The other facets of Palathope:
Producing a brigade of lawyers, not just adept at their profession, but also with a social conscience. Does that explain Palathope in its entirety then? A little further probing and a whole, surprising, new view of Palathope reveals itself.
I am pleasantly surprised to know that the inimitable G.N. Balasubramanian (GNB), that doyen of Carnatic music, took residence in Palathope in the 1930's-1940's under the patronage of the lawyer turned music lover, C.K. Venkatanarasimhan's (also one of the earliest Secretaries of the Music Academy) family. It is but fitting, that Palathope graced the list of 15 addresses that GNB was reputed to have stayed in, when in Madras.
E. Krishna Iyer, the man responsible for the re-christening of 'Sathir' as 'Bharathanatyam' was a man of Palathope as well, and lived next door to GNB. Modern day Madras and all its schools of classical dance should be deeply indebted to E. Krishna Iyer, for endowing Bharatanatyam with a sense of social respectability and acceptance and in the process revealing to the common man, the divinity and devotion associated with the dance form today.
Palathope's tryst with destiny extends to a deep passion for the 'Tamizh' language as well. The people I speak to, have vivid memories of engaging Saturday afternoons in the late 1930's when the 'Myzhai Tamizh Sangam' would convene in the courtyard of Subbaraya Iyer's house. Carrying the laudable objectives of propagation and appreciation of the Tamil language amongst the general public, the Sangam died a sad death in 1942, thanks to the World War evacuation happening in the city. At its peak, the Sangam meetings were attended by Kalki Krishnamurthy, Rajaji and were witness to many a passionate discussion on the virtues of the language and its literary epics.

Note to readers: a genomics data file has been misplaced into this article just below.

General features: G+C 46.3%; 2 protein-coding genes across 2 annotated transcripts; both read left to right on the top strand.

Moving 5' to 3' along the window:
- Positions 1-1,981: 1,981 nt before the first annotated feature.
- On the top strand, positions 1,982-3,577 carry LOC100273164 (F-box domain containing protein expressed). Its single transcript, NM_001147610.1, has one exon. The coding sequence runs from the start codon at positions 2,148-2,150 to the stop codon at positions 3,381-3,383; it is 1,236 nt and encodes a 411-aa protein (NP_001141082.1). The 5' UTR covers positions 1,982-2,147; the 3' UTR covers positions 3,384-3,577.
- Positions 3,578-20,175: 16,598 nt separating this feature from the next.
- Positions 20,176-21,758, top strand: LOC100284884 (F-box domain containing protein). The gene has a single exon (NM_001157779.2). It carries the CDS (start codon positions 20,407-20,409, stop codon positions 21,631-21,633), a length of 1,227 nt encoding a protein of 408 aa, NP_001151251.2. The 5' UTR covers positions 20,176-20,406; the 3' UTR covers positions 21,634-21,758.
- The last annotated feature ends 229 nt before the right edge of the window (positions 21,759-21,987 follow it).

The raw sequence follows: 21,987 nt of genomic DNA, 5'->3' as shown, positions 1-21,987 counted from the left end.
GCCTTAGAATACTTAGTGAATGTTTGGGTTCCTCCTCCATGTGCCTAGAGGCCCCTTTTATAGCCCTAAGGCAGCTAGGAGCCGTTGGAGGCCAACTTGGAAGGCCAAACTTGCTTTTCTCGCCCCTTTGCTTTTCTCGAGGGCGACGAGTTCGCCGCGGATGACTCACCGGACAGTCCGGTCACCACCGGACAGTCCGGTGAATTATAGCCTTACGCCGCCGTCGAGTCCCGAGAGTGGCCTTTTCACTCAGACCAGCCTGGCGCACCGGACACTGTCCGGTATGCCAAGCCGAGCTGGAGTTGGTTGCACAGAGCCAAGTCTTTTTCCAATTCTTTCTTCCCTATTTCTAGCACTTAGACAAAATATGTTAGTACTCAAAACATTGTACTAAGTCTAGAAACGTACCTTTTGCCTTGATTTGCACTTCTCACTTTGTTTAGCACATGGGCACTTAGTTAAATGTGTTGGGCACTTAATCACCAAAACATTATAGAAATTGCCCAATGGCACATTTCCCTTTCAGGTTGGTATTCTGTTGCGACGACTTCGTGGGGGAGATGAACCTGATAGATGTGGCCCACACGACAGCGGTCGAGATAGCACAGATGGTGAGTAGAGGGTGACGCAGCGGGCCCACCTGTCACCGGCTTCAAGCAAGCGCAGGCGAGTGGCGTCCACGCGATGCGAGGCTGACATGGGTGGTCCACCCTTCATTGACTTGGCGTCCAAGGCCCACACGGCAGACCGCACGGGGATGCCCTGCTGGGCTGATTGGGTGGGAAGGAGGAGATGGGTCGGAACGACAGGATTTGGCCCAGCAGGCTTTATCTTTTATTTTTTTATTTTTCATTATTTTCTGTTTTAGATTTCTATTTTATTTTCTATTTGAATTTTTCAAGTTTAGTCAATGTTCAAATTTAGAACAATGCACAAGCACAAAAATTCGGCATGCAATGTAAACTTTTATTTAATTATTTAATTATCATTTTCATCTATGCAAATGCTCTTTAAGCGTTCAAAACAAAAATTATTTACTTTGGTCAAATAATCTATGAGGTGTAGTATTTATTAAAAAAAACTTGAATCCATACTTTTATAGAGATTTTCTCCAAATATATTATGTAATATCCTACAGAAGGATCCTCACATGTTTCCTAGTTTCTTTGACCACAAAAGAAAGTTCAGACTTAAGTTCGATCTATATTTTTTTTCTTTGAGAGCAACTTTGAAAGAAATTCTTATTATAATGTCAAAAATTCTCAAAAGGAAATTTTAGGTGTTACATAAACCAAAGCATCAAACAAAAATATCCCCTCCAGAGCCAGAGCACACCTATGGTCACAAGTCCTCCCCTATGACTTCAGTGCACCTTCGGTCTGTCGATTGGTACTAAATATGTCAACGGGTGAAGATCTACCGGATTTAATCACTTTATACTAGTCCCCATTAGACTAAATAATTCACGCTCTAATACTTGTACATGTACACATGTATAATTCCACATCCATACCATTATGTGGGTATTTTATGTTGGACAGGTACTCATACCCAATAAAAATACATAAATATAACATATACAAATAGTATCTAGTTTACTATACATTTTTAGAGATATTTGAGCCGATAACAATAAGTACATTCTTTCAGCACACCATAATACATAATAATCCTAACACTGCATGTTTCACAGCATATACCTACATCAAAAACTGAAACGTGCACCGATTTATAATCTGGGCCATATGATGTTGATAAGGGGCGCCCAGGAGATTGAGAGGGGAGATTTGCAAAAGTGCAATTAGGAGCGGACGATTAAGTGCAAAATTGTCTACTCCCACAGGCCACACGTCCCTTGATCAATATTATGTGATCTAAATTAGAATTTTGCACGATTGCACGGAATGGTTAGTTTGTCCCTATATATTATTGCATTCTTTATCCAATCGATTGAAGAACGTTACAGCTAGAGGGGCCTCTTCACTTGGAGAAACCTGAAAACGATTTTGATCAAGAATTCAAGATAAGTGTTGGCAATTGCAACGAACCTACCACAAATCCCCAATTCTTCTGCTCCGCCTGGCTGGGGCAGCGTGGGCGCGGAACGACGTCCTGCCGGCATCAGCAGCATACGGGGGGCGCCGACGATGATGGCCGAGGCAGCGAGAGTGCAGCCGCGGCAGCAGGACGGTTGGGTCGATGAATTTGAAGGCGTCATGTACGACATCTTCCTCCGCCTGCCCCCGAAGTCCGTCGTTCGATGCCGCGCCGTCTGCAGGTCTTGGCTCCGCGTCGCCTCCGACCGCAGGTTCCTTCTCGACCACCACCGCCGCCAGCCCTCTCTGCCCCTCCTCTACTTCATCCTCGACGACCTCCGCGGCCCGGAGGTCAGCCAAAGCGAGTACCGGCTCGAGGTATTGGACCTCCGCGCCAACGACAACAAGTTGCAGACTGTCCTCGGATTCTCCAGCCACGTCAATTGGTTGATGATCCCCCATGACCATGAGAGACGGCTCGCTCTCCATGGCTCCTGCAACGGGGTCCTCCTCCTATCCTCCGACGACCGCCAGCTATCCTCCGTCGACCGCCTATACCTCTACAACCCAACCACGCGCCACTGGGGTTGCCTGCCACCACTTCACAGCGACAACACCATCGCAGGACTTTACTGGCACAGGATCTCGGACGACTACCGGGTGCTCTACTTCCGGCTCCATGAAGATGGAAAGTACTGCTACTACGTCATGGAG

Palathope - Today:
As my meeting draws to a close and we silently close the pages on a golden chapter of history, the rude honking of a motor vehicle's horn awakens us to reality and to the present.
Palathope today, is plagued by challenges of a more mundane nature; problems of indiscriminate and wanton parking of vehicles at the entrance to this narrow road, thus making the entry and exit of the owners' vehicles a veritable nightmare. There is mass littering of the street, thanks in large part to a road-side eatery which has sprung up on the main road adjoining the entry to Palathope. Visitors to the congested Mada streets, find Palathope's cul-de-sac a convenient location to park their two-wheelers while they shop around. And to top it all, in one of life's bitter-sweet ironies, the residents of Palathope good-naturedly complain to this writer that the 'Mylapore Times' newspaper never, ever gets delivered to their households.
If, along with awakening the people of Mylapore to the colorful history of this locality and imparting in them a sense of pride in the neighborhood's institutions, this project also succeeds in ensuring a certain, basic, civic sense in the residents, thereby ensuring the preservation of the heritage value of these streets and buildings, we will consider our job well done.
Written in consultation with the present-day residents of Palathope:
1) Justice V. Ratnam
2) Mr. T.R Rangachari
3) Mr. Hari Rao
4) Mr. S. Viswanathan (son of Subbaraya Iyer)
Mrs. Shobana Ramkumar (grand-daughter of Subbaraya Iyer)
posted by Mylapore Times | 5:54